The Best Thing You Can Give Your Kids

By Molly Yeo

Following the 2004 Indian Ocean earthquake and tsunami, my family moved from our home in North Carolina to Aceh, Indonesia, the place that endured the greatest devastation and highest casualties in the world. I came of age in a city rebuilding from natural disaster and healing from profound loss.

I was eleven when my parents took me out of my public school, friend groups, and extracurricular activities in America to uproot me to this province that was nothing like my birthplace. Aceh enforces Sharia law and withstood one of the longest-running civil wars in history. Out of respect for local culture, I covered my head in public, abiding by Islamic standards of modesty for women. We worshiped privately in our house behind closed doors with curtains drawn. I was homeschooled and learned to speak another language in order to make local friends.

Prior to our move, friends and family members warned my parents that I would hate them for putting me through such a momentous change. They predicted that, eventually, I would resent them for ruining my life by taking me away from my American childhood. But I didn’t, and I don’t.

The world leads us to believe that the greatest thing a parent can give their child is a safe and comfortable life with the best of everything. My adolescence taught me that this is not true.

What proved to be more formative for me than any cross-cultural experience or American education was being involved in the call of Christ—to deny ourselves, take up our cross, and follow Him. My parents’ decisions had repercussions for me as well, which forced me to leave familiar things behind, things that I loved, and believe that God was trustworthy. Our life overseas wasn’t necessarily safe or comfortable, but it taught me that the chief end of the Christian’s life is neither safety nor comfort—it is a life of obedient submission.

Deny self and follow
The title of a small book by Søren Kierkegaard makes a profound statement: Purity of Heart is to Will One Thing. In the span of history, there is no truer example of this than Jesus Christ, the purest man to ever walk the earth. Jesus was pure, not just because He was God, but because He only desired the will of His Heavenly Father; submission was the defining theme of His earthly life. Crying out in Gethsemane that the cup of God’s wrath meant for sinners might be passed from Him, Jesus still prayed the words of surrender, even as He was sent to suffer death on a cross: “Yet not what I will, but what you will” (Mark 14:36).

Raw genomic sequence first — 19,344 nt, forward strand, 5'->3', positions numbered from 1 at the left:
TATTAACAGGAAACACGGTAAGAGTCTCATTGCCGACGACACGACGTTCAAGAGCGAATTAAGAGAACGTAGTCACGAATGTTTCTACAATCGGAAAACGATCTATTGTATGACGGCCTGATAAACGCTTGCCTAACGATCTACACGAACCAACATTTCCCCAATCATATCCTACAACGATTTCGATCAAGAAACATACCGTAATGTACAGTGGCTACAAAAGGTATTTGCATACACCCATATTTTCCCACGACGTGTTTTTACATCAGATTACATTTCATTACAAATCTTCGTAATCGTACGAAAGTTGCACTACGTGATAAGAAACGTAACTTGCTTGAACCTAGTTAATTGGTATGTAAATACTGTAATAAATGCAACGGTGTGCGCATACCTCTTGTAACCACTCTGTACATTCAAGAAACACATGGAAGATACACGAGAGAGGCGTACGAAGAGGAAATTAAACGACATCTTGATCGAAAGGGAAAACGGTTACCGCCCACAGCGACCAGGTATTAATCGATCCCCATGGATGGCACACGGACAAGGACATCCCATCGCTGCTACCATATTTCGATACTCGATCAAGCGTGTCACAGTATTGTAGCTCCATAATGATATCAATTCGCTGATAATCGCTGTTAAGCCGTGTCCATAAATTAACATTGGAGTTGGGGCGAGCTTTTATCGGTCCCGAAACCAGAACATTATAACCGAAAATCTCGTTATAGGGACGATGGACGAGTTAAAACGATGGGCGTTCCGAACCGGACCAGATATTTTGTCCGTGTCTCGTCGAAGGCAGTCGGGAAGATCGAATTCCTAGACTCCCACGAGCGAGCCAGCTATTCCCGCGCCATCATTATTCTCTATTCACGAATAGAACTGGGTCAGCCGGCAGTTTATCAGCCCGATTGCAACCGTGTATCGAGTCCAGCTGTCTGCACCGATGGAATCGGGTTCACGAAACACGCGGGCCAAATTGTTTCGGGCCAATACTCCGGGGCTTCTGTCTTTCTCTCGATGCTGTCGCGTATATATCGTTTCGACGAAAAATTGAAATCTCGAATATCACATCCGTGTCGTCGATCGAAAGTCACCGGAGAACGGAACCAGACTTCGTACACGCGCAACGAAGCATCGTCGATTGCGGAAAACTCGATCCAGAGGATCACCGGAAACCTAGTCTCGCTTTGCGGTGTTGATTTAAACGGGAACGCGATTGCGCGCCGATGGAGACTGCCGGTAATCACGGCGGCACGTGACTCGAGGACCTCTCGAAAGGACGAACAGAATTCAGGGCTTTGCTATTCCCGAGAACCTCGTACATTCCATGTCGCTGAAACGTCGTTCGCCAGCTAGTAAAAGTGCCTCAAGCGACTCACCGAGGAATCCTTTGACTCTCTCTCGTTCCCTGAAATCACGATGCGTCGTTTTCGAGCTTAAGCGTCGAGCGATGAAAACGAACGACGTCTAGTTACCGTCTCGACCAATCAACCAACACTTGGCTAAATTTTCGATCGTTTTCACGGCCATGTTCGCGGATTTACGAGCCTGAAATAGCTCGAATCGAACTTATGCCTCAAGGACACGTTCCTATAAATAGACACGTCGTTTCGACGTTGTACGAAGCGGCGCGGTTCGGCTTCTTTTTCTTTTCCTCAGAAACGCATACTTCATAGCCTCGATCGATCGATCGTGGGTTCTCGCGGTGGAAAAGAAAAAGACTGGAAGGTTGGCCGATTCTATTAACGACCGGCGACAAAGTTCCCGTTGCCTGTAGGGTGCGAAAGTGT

Jesus was pure and lowly because of His posture toward the Father: total surrender and submission. His call for us to deny ourselves, pick up our cross, and follow Him means that we are to do the same. It is a consequential call. It is a dangerous and uncomfortable call. But it is the call of the true Jesus, a mark of His followers. Not my will, Lord, but yours, is a prayer that surrenders the entirety of one’s life, no matter the implications, without exception.

Then Jesus told his disciples, “If anyone would come after me, let him deny himself and take up his cross and follow me. For whoever would save his life will lose it, but whoever loses his life for my sake will find it.” 

Matthew 16:24-25

Our culture cannot imagine that joy could come from self-denial because we are saturated with messages of self-gratification. Many people confuse joy with happiness, and their understanding of happiness is contingent on the fulfillment of every desire. Make the life you want. Pursue your dreams. Do what you love. Yet this messaging is wholly unlike the sacrificial, come-and-die call of Christ.

Prior to moving, our family was an illustration of the successful American dream. My father was an IT director at a company previously named the best place to work in America, and my parents were financially secure. We lived in a big home and went on beautiful vacations every year. I loved my weekly ballet lessons, and my older brother and I enjoyed attending Sunday school and church camps. We were happy and contented kids living a comfortable life.

These were all good things, but having to leave them behind showed me that Jesus is worth far more than our best things. Following my parents to board a plane to move to the opposite side of the world made it clear that our life wasn’t all about me, and that my own desires were not our family’s center of gravity. This act of unsolicited submission proved to be crucial to my future discipleship; it gave me an experiential understanding of myself in relation to God—He is Lord, we are to obey. He is the Good Shepherd, we are to follow.

Cross one out
Not everyone is called to move to another country. Geography is not important. However, we are all called to a life of self-denial. Following Christ entails a lifetime of dying to self, of daily choosing to go where He calls and do what He says, of relinquishing claim to our own lives.

Or as Dietrich Bonhoeffer said in The Cost of Discipleship, “When God calls a man, he bids him come and die.”